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After Two Years of War, Kyiv Chabad Dedicates New Mikvah

As Ukraine marked the grim two-year anniversary of war in February, 2022, the Chabad Jewish community in Kyiv marked a very different milestone. Hundreds of local Jewish women celebrated the opening of a brand-new mikvah in Kyiv—a turning point in the recovery of this city’s Jewish community.

While Kyiv’s Right Bank has long boasted a large Jewish community, the City’s Left Bank was relatively underserved, until Rabbi Mordechai and Devorah Levenharts moved there in 1998. They established “Simcha,” a community infrastructure with a synagogue, preschool and grade school, and social services for the neighborhood’s 20,000 Jews.  

“When we opened our Chabad house, we quickly recognized the immense need for a mikvah,” Devorah Levenharts told Lubavitch.com. The nearest mikvah is across the river—a long drive during the evening rush-hour traffic, and impossible to get to on Shabbat and Jewish holidays, when crossing the river is not permitted by Jewish law.

Construction on the mikvah began in 2020, and just as itwas nearing completion, everything ground to a halt: war had broken out.

“Our Chabad center was inundated with nearby families, who sheltered with us in the building’s cellar as explosions echoed in the streets of Kyiv,” Levenharts described. “As the fighting drew nearer and food ran low, we made the difficult decision that we needed to evacuate.”

The Levenhartses led a caravan of vehicles westward, toward the border. After a 24-hour ordeal, they reached the city of Iași, Romania, where a rescue flight coordinated by Chabad flew the evacuees to Israel.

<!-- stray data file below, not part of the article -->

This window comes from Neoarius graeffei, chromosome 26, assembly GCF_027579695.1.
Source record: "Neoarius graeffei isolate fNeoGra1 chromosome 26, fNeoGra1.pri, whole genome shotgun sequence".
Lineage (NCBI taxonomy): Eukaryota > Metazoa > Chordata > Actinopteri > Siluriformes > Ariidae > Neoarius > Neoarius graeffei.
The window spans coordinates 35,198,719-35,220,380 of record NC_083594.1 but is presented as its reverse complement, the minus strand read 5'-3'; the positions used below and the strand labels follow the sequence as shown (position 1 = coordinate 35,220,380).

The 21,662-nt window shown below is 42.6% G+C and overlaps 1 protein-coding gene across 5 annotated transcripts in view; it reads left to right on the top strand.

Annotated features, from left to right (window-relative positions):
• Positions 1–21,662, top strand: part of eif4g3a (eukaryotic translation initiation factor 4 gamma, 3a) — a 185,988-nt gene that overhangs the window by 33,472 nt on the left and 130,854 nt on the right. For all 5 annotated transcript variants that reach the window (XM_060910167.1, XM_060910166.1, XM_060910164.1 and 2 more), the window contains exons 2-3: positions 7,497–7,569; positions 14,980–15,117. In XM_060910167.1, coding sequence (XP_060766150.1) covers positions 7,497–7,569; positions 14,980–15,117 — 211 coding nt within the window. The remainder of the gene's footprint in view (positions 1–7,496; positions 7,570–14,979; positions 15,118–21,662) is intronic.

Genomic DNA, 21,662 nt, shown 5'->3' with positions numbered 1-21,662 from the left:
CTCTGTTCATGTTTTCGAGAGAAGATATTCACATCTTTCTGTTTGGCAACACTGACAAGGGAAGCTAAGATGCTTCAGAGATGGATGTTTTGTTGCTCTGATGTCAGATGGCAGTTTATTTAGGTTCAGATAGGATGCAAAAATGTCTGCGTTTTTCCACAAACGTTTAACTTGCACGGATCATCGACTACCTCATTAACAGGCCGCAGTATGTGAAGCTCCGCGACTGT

Not all of the residents were able to leave, and for them, Simcha Center remained open and functional.

“A local community member took responsibility for managing the center, and the center hosted Purim and Passover celebrations while we were away.”

When the Levenharts family returned in May, 2022, workers were gone and construction materials had been diverted to the war effort or simply weren’t available. Eventually, they managed to complete construction and finally open the mikvah

“Immersing in the mikvah is such a special moment for a Jewish woman,” said Shifra Rybchenko, one of the dozens of community members looking forward to using the new mikvah. “I am overjoyed and thankful that our community finally has a mikvah of our own.”

Rybchenko—and hundreds of other women—gathered for a tour of the mikvah, followed by a sit-down dinner and celebration at the Chabad center. 

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